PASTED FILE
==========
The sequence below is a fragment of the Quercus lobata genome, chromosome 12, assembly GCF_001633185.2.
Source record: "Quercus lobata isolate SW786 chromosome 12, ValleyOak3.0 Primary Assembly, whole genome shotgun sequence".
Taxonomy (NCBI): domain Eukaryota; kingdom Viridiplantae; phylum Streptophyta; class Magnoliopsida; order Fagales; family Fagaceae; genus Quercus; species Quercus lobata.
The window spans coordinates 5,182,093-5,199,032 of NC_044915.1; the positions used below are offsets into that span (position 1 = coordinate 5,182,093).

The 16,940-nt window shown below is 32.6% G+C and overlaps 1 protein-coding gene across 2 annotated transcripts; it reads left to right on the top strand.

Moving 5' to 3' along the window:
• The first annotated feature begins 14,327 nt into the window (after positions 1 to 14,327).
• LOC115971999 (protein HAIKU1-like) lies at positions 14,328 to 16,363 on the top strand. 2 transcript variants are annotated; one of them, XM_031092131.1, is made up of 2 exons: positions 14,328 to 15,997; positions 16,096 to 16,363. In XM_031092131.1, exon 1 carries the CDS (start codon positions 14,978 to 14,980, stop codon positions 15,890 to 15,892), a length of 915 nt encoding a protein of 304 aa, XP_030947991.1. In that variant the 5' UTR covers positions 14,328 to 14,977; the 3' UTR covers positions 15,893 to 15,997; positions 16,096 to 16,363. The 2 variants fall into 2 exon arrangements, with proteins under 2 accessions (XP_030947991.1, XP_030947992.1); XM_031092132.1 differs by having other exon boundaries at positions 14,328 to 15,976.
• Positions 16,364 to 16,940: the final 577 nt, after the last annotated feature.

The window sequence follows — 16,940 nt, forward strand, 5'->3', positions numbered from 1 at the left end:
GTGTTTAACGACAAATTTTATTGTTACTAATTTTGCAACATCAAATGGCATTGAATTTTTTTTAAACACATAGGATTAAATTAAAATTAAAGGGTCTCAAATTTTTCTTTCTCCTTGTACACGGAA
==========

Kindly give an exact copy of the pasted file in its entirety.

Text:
The sequence below is a fragment of the Quercus lobata genome, chromosome 12, assembly GCF_001633185.2.
Source record: "Quercus lobata isolate SW786 chromosome 12, ValleyOak3.0 Primary Assembly, whole genome shotgun sequence".
Taxonomy (NCBI): domain Eukaryota; kingdom Viridiplantae; phylum Streptophyta; class Magnoliopsida; order Fagales; family Fagaceae; genus Quercus; species Quercus lobata.
The window spans coordinates 5,182,093-5,199,032 of NC_044915.1; the positions used below are offsets into that span (position 1 = coordinate 5,182,093).

The 16,940-nt window shown below is 32.6% G+C and overlaps 1 protein-coding gene across 2 annotated transcripts; it reads left to right on the top strand.

Moving 5' to 3' along the window:
• The first annotated feature begins 14,327 nt into the window (after positions 1 to 14,327).
• LOC115971999 (protein HAIKU1-like) lies at positions 14,328 to 16,363 on the top strand. 2 transcript variants are annotated; one of them, XM_031092131.1, is made up of 2 exons: positions 14,328 to 15,997; positions 16,096 to 16,363. In XM_031092131.1, exon 1 carries the CDS (start codon positions 14,978 to 14,980, stop codon positions 15,890 to 15,892), a length of 915 nt encoding a protein of 304 aa, XP_030947991.1. In that variant the 5' UTR covers positions 14,328 to 14,977; the 3' UTR covers positions 15,893 to 15,997; positions 16,096 to 16,363. The 2 variants fall into 2 exon arrangements, with proteins under 2 accessions (XP_030947991.1, XP_030947992.1); XM_031092132.1 differs by having other exon boundaries at positions 14,328 to 15,976.
• Positions 16,364 to 16,940: the final 577 nt, after the last annotated feature.

The window sequence follows — 16,940 nt, forward strand, 5'->3', positions numbered from 1 at the left end:
GTGTTTAACGACAAATTTTATTGTTACTAATTTTGCAACATCAAATGGCATTGAATTTTTTTTAAACACATAGGATTAAATTAAAATTAAAGGGTCTCAAATTTTTCTTTCTCCTTGTACACGGAA